Saturday, January 20, 2018

“Some of us want to be shamed,” the NBC personality said Thursday on “Megyn Kelly Today.” 

Dear Megyn,

I have been following with some interest the reaction to your comment about the benefits of fat-shaming and your subsequent clarification (“It works for some people.”)

I will not be joining the bandwagon to crucify you for this remark, though I must admit as a mother and grandmother, all I could picture were my beautiful daughters and their granddaughters.  One of them is entering adolescence, by the way, and by all accounts, she is one beautiful girl from the inside out. She is a gifted thinker and athlete, but what impresses me most about her is her kindness and compassion towards others and the world.  

Sadly enough, she is already worried that she is “too fat”.  So you can imagine my visceral reaction to your comment.

But now, to be honest, I am just feeling sorry for you.  I feel sorry that your culture sent you the message that your worth was tied to a number on the scale.  I feel sorry that when you made that request of your step-father, he did not pull you over and give you a hug and a heart to heart talk about how important it was to not place your value in your looks.  I feel sorry that you are now the recipient of cruelty on social media, which, as you know, is just another form of shaming.

Megyn, I used to think like you because I am a product of the same culture. I was young and thin and obsessed with “looking good” as defined by my culture.  And I held in disdain those who fell short of the mark I tried so hard to achieve.  Though I never said anything out loud to anyone, I knew the thoughts I harbored in my heart.

But I would like to share with you a pivotal experience I had on a commuter bus in downtown Seattle that forever changed me.  From my vantage point about one half way down the row of seats, I saw a woman who could barely fit down the aisle gently coaxing a young girl of about three in front of her. They took a seat behind me, and while they passed by, my head filled with critical thoughts about her appearance and the effect “her lifestyle choices” would have on her young daughter.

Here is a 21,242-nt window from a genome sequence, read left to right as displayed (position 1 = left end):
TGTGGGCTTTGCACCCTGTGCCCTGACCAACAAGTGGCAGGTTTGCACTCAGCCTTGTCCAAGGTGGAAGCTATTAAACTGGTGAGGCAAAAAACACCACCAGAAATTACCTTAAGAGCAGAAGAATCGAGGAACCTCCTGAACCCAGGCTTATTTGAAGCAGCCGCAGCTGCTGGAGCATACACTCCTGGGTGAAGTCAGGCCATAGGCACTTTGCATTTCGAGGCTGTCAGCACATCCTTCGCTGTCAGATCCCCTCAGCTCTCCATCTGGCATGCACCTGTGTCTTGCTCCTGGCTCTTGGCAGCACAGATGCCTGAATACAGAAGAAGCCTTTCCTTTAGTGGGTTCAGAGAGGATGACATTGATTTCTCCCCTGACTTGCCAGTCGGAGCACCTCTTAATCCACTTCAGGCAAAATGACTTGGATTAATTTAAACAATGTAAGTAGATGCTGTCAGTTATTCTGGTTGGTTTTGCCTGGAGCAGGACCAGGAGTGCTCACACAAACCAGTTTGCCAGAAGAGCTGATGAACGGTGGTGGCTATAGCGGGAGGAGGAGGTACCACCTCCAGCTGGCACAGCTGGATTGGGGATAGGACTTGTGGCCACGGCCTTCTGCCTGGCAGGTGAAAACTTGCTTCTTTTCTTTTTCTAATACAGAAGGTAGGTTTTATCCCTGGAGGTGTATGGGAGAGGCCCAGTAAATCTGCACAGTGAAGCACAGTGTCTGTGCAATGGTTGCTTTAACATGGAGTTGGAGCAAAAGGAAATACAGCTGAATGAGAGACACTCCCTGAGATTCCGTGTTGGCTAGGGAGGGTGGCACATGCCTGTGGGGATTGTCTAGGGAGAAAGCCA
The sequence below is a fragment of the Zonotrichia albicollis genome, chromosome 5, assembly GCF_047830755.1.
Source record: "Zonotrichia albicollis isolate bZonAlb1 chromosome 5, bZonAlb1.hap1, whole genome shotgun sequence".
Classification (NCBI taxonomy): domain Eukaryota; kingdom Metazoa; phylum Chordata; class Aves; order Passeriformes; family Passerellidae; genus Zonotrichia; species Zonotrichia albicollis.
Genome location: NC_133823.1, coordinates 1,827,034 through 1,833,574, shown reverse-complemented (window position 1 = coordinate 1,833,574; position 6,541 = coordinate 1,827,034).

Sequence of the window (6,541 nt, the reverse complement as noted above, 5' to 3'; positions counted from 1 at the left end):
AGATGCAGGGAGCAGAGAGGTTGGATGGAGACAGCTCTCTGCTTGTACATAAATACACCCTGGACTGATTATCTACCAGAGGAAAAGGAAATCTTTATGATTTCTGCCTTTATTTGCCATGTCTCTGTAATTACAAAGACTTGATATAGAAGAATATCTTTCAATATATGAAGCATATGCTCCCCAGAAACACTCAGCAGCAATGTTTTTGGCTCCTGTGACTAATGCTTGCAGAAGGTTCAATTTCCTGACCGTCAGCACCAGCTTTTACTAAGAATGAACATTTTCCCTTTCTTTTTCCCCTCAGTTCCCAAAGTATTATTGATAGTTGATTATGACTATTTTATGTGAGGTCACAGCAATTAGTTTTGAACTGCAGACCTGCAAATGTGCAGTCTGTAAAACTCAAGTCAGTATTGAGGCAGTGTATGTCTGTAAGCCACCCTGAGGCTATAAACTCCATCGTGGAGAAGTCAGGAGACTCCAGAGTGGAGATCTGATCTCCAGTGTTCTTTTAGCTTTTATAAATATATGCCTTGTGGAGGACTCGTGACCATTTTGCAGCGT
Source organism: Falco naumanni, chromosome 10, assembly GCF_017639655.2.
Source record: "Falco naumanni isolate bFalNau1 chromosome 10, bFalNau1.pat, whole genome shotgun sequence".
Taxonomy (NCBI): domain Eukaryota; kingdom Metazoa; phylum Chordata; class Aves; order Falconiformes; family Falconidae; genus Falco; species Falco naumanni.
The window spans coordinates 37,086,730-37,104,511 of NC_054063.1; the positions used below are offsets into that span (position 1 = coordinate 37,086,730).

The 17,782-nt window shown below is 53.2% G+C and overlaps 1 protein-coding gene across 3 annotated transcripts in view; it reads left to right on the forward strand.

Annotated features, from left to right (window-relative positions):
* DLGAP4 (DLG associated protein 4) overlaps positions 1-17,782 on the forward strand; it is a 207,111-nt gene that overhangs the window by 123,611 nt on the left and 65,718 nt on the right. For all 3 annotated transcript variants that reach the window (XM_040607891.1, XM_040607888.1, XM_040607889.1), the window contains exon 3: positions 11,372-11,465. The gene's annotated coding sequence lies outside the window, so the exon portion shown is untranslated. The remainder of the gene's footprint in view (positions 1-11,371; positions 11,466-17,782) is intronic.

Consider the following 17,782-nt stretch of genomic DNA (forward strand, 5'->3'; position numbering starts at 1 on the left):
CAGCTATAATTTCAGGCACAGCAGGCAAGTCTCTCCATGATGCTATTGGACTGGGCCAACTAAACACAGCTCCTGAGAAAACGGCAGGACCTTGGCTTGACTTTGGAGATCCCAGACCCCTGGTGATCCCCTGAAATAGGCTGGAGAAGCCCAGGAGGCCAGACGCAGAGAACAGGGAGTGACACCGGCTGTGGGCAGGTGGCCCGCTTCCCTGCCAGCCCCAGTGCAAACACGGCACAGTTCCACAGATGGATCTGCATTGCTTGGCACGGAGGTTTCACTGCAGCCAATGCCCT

As we approached my stop, I moved to the side-facing seats in the front, and from that vantage point, I had a clear view of this woman.  The young girl who had boarded with her was now fast asleep on her chest.  For some reason my vision shifted.  I saw this young girl enveloped between her mother’s breasts.  I could almost touch the warmth that emanated from the mother’s face as she stroked her daughter’s hair and smiled down on her. 

In that frozen moment, I saw what my critical self had missed in judging this mom by her appearance: she was a harbor of love for that young girl.  She was warmth and safety, and she had a peace and a calm about her that invited affection.  Somehow, I could not imagine that her little girl ever noticed anything about her mom except her capacity to love.  

And now, because of her,  it is that quality I seek to notice and celebrate in others.